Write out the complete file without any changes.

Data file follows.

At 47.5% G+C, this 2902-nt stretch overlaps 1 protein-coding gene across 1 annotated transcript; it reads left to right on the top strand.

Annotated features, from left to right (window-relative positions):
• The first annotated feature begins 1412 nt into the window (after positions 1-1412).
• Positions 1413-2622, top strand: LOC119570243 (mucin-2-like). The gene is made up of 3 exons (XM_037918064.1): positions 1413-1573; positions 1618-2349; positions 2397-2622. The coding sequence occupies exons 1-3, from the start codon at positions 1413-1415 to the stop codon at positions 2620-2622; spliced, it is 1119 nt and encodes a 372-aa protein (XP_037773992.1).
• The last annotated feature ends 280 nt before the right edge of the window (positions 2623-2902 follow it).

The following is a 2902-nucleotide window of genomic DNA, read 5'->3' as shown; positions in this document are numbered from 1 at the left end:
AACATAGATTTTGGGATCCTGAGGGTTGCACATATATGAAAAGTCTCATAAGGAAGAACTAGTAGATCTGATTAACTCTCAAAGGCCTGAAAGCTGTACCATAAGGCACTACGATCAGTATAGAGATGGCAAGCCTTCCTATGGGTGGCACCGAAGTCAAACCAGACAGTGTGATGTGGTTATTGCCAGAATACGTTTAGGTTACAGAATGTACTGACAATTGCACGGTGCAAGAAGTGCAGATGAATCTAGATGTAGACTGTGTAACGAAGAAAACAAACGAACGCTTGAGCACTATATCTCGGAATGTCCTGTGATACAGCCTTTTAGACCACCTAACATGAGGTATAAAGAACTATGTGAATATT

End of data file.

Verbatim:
At 47.5% G+C, this 2902-nt stretch overlaps 1 protein-coding gene across 1 annotated transcript; it reads left to right on the top strand.

Annotated features, from left to right (window-relative positions):
• The first annotated feature begins 1412 nt into the window (after positions 1-1412).
• Positions 1413-2622, top strand: LOC119570243 (mucin-2-like). The gene is made up of 3 exons (XM_037918064.1): positions 1413-1573; positions 1618-2349; positions 2397-2622. The coding sequence occupies exons 1-3, from the start codon at positions 1413-1415 to the stop codon at positions 2620-2622; spliced, it is 1119 nt and encodes a 372-aa protein (XP_037773992.1).
• The last annotated feature ends 280 nt before the right edge of the window (positions 2623-2902 follow it).

The following is a 2902-nucleotide window of genomic DNA, read 5'->3' as shown; positions in this document are numbered from 1 at the left end:
AACATAGATTTTGGGATCCTGAGGGTTGCACATATATGAAAAGTCTCATAAGGAAGAACTAGTAGATCTGATTAACTCTCAAAGGCCTGAAAGCTGTACCATAAGGCACTACGATCAGTATAGAGATGGCAAGCCTTCCTATGGGTGGCACCGAAGTCAAACCAGACAGTGTGATGTGGTTATTGCCAGAATACGTTTAGGTTACAGAATGTACTGACAATTGCACGGTGCAAGAAGTGCAGATGAATCTAGATGTAGACTGTGTAACGAAGAAAACAAACGAACGCTTGAGCACTATATCTCGGAATGTCCTGTGATACAGCCTTTTAGACCACCTAACATGAGGTATAAAGAACTATGTGAATATT